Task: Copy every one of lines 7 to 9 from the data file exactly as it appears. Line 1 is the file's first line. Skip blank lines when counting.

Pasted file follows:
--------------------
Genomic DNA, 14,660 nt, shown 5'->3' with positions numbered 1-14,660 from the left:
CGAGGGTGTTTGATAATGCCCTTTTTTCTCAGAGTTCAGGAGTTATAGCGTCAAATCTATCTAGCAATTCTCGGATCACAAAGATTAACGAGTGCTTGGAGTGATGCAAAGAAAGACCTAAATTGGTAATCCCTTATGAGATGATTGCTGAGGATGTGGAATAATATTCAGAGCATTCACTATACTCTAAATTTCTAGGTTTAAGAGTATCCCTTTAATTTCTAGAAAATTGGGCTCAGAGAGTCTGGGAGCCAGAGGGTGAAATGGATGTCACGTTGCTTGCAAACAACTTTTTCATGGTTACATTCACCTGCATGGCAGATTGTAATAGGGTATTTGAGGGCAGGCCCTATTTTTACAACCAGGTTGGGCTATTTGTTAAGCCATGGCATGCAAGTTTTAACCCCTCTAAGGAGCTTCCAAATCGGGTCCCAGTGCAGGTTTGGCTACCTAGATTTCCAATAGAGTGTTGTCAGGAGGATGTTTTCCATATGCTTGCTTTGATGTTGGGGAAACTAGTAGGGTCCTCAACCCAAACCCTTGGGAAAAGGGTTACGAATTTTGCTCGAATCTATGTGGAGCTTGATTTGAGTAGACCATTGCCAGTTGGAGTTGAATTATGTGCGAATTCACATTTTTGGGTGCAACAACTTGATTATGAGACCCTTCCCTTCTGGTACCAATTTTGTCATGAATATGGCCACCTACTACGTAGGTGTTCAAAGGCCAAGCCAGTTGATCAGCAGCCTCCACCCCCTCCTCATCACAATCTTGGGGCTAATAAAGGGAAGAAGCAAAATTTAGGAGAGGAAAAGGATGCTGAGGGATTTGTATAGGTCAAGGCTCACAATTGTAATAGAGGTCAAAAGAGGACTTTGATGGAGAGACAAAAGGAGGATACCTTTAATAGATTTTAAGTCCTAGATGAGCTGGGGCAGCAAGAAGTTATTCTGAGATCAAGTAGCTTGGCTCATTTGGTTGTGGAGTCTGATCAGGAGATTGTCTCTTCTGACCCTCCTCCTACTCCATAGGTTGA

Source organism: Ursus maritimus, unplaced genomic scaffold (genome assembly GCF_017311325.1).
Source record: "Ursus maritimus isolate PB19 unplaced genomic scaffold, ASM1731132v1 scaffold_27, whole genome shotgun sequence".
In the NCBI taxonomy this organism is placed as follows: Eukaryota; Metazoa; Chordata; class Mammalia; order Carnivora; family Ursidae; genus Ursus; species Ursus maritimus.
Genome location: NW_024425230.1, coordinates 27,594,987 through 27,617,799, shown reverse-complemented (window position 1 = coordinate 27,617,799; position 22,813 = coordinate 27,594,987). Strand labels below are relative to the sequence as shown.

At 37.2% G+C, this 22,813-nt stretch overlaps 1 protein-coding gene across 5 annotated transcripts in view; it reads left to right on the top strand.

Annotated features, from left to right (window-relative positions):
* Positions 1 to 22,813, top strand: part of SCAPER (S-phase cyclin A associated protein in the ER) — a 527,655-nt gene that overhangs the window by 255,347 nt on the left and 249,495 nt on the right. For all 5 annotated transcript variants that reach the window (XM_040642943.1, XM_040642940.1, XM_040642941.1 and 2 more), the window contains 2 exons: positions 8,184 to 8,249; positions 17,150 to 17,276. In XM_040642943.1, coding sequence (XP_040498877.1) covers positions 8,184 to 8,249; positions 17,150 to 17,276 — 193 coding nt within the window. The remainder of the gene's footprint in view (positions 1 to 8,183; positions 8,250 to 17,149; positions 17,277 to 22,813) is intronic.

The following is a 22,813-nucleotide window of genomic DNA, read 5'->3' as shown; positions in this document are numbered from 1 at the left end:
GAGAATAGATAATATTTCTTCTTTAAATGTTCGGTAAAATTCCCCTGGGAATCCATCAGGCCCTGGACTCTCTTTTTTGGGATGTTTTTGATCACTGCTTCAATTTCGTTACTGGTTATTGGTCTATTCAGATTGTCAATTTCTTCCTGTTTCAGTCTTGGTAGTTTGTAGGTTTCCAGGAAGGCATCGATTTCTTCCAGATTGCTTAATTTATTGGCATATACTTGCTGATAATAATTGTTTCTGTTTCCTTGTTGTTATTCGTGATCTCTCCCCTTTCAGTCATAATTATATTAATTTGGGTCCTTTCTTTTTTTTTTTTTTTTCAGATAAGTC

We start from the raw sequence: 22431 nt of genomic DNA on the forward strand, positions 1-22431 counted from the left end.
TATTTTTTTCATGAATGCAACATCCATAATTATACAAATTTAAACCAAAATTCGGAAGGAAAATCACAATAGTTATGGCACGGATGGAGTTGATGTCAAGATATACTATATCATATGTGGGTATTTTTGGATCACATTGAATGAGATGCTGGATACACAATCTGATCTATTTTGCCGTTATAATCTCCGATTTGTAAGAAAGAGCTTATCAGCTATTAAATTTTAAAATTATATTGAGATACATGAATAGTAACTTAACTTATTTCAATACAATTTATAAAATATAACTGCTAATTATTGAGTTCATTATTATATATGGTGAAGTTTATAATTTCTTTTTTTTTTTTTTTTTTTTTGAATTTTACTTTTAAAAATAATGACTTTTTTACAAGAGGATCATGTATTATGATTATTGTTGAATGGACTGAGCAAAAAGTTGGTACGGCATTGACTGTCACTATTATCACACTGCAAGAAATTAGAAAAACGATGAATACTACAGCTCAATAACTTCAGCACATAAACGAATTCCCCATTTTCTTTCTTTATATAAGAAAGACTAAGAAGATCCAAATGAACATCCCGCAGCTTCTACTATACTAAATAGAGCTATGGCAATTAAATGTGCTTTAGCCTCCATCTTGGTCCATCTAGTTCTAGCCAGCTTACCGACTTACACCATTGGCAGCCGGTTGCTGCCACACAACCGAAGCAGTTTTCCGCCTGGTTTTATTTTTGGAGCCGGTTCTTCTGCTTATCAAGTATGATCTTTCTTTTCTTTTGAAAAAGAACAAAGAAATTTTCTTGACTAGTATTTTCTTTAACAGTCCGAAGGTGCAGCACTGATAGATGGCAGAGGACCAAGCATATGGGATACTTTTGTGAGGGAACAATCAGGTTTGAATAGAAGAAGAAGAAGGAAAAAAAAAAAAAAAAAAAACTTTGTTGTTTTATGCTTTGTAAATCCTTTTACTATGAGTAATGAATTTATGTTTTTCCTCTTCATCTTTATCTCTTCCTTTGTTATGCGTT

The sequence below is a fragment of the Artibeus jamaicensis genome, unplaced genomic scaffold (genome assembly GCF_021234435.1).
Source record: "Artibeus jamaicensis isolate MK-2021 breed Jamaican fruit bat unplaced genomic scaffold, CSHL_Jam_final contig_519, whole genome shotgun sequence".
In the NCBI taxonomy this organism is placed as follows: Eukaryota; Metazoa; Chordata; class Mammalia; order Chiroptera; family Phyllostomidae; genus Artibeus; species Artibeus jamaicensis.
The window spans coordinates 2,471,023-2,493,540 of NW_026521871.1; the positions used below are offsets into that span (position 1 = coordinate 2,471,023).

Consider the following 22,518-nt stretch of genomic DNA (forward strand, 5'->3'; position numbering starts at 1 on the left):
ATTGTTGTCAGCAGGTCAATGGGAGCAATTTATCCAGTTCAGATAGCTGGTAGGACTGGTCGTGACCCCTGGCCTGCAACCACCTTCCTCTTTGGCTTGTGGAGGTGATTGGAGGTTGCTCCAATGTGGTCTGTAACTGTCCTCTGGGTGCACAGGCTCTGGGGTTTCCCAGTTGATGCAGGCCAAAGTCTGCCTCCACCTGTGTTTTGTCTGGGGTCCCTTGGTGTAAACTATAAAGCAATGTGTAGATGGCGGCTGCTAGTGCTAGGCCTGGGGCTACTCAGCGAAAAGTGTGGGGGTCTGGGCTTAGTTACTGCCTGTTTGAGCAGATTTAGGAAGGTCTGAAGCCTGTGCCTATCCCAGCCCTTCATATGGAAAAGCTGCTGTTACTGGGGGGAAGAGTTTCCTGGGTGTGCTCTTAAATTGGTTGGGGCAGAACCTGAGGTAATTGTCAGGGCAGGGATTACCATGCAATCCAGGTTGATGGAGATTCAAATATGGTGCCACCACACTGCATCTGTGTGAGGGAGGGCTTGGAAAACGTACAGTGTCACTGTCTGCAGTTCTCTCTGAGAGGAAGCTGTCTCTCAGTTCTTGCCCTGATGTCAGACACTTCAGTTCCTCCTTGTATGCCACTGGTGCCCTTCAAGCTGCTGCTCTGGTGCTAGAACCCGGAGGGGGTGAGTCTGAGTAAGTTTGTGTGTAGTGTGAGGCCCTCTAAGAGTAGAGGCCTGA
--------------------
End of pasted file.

At 37.2% G+C, this 22,813-nt stretch overlaps 1 protein-coding gene across 5 annotated transcripts in view; it reads left to right on the top strand.

Annotated features, from left to right (window-relative positions):
* Positions 1 to 22,813, top strand: part of SCAPER (S-phase cyclin A associated protein in the ER) — a 527,655-nt gene that overhangs the window by 255,347 nt on the left and 249,495 nt on the right. For all 5 annotated transcript variants that reach the window (XM_040642943.1, XM_040642940.1, XM_040642941.1 and 2 more), the window contains 2 exons: positions 8,184 to 8,249; positions 17,150 to 17,276. In XM_040642943.1, coding sequence (XP_040498877.1) covers positions 8,184 to 8,249; positions 17,150 to 17,276 — 193 coding nt within the window. The remainder of the gene's footprint in view (positions 1 to 8,183; positions 8,250 to 17,149; positions 17,277 to 22,813) is intronic.